North Korea is estimated to have between 13-30 nuclear weapons, hundreds of medium and long-range missiles, and is continuing to produce enough fissile material for two to three nuclear bombs a year. In addition to its nuclear reactor in Yongbyong, which produces plutonium, North Korea reportedly has hidden uranium enrichment facilities, as well, to produce nuclear fuel.
Even if inspectors were allowed in, it would take possibly years to properly inspect and dismantle the North's nuclear program. The Kim government strategy may be cooperate enough to reduce sanctions, but to delay and obstruct the denuclearization process for years on end.
"If North Korea can have nuclear weapons for the next 20 years in the process of nuclear disarmament, then North Korea becomes a de facto nuclear state," said Go with the Asan Institute.
South Korean President Moon Jae-in, who has worked to facilitate talks between Pyongyang and Washington, will hold a leaders summit with Kim in April, prior to the U.S.-North Korea summit.
The inter-Korean summit is expected to deal with restarting military to military communications, organizing reunions for families separated since the Korean War divided the country, and resuming humanitarian aid.
The Moon administration may also offer Kim economic incentives contingent on denuclearization progress, such as reopening the jointly run Kaesong complex of South Korean manufacturers that employed over 5,000 North Koreans before it was shut down after a 2016 nuclear test.
The Unification Ministry in Seoul said on Monday it would only consider restoring these economic ties once denuclearization progress is made.
"The issue of reopening the Kaesong Industrial Complex can be discussed in a process where the inter-Korean relations and North Korea's nuclear issue are in progress as a mutually virtuous cycle," said Baik Tae-hyun, the spokesman for the Ministry of Unification.
Clarifying North Korea's stance on denuclearization would be a key long-term goal in the upcoming summit between Trump and Kim. The North Korean leader reportedly said his country would have no reason to retain nuclear weapons if the military threat from the U.S. and its allies is resolved.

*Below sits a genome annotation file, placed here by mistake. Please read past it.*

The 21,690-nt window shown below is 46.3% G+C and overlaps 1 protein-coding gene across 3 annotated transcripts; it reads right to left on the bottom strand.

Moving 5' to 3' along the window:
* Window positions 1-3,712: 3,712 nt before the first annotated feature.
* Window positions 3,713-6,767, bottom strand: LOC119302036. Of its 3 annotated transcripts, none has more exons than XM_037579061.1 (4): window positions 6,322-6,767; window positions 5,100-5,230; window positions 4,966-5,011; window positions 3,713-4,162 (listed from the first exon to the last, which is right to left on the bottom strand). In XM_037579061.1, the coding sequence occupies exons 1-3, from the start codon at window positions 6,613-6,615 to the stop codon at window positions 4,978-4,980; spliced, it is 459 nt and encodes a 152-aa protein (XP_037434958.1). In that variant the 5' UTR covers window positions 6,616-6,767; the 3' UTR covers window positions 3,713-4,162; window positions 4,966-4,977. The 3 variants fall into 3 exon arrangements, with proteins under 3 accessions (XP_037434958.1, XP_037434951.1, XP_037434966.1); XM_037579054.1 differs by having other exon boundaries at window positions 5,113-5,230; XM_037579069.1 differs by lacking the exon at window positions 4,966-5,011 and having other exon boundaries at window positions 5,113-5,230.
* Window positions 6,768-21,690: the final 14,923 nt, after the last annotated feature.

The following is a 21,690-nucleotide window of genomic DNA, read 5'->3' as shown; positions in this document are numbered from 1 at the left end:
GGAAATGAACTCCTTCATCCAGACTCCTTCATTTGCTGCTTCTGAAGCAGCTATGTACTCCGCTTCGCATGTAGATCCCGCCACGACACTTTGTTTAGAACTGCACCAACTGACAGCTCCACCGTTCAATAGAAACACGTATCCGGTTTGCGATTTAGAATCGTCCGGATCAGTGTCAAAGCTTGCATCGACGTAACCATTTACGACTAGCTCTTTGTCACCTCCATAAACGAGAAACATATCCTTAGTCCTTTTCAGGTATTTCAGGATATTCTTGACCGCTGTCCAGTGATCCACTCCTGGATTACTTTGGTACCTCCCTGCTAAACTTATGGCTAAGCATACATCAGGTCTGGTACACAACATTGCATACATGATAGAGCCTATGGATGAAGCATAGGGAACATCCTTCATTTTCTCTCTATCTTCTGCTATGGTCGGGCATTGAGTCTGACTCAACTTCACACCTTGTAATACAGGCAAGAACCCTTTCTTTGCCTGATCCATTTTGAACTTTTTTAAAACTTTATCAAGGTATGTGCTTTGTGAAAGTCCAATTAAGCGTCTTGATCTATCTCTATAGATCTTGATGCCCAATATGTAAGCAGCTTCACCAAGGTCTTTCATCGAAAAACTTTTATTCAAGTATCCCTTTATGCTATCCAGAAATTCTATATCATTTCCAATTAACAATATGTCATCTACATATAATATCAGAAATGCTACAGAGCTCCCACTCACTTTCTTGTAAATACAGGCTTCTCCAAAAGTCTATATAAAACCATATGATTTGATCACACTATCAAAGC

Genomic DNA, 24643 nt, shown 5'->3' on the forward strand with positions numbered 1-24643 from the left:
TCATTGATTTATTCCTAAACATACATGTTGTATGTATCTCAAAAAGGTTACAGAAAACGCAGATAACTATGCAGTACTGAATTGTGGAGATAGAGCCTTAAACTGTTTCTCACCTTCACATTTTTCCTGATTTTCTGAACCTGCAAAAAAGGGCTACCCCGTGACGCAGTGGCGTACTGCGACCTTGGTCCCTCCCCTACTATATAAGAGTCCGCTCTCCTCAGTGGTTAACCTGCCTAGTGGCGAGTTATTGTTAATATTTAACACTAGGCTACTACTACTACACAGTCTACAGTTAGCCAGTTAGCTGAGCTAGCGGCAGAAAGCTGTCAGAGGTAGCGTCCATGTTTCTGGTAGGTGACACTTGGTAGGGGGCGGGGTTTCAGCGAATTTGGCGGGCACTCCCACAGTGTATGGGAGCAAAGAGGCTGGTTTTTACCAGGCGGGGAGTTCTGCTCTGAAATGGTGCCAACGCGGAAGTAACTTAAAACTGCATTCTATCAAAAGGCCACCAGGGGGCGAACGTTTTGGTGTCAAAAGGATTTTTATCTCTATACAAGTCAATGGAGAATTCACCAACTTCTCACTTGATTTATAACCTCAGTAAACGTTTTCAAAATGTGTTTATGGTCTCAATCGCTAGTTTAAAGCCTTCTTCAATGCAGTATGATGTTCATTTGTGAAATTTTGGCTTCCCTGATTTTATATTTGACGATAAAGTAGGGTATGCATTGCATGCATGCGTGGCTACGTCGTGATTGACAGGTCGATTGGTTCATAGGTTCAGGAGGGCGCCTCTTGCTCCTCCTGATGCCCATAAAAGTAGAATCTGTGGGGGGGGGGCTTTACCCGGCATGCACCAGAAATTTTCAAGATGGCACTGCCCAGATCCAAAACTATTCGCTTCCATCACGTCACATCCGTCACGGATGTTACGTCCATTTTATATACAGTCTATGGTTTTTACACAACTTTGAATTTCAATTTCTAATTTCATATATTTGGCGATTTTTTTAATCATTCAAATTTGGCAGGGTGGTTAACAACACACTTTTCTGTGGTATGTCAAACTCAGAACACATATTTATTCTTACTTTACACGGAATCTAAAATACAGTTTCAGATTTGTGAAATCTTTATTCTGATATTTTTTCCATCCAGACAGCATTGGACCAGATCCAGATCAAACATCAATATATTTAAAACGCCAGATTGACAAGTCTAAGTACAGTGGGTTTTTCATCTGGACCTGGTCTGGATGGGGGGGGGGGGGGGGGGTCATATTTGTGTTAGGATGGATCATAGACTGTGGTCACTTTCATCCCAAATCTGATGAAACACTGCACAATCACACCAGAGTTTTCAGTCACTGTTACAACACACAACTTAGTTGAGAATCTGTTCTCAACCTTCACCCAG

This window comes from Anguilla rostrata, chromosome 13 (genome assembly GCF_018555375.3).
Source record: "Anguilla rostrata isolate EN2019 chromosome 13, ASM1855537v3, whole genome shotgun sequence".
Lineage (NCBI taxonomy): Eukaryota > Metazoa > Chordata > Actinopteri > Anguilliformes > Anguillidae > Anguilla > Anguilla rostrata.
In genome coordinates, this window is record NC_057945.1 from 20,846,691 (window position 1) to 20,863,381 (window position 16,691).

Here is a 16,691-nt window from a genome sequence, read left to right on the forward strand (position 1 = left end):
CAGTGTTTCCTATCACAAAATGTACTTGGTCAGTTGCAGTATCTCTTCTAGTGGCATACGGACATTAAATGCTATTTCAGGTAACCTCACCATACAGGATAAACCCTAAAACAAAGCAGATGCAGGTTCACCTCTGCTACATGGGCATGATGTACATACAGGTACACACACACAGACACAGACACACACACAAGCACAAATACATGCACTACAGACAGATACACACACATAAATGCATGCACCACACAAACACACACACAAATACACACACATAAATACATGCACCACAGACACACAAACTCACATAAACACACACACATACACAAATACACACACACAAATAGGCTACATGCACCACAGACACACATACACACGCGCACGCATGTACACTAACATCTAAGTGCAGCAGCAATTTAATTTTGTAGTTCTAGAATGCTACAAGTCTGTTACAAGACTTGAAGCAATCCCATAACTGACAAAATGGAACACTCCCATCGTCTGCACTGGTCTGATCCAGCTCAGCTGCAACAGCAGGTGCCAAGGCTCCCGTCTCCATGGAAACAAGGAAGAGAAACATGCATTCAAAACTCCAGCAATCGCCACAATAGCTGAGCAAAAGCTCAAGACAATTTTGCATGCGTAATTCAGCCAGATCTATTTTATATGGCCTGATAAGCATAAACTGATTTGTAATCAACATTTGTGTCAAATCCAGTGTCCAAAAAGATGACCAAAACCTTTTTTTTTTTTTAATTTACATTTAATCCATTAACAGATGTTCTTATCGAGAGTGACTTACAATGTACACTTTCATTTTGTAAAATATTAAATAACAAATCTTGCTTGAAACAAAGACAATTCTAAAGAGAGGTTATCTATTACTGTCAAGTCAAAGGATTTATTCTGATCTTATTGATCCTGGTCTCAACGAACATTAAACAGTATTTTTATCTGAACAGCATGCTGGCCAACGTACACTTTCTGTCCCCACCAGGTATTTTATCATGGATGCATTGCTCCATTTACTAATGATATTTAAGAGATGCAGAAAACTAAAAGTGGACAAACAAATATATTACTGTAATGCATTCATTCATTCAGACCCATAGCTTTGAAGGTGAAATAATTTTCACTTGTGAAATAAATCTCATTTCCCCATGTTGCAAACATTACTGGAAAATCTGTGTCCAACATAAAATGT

But in the past, Pyongyang has called for a permanent peace treaty to the replace the armistice ending the Korean War, which has been used to justify the continued presence of 28,000 American military forces in South Korea.
"When North Korea says it will give up its nuclear weapons and missiles, it is expected that the United States will have to cease all joint South Korea-U.S. military exercises, completely eliminate the international community's sanctions on North Korea, and to accept establishing diplomatic ties between the U.S. and North Korea," said Cheong with the Sejong Institute.
Washington and Seoul oppose ending their longstanding military alliance that is defensive in nature in exchange for the North's denuclearization.
North Korea has still not officially commented on the upcoming summits or responded to recent inquiries from the South Korean government.
"I feel they're approaching this matter with caution and they need time to organize their stance," said the Unification Ministry spokesman.
Lee Yoon-jee contributed to this report from Seoul.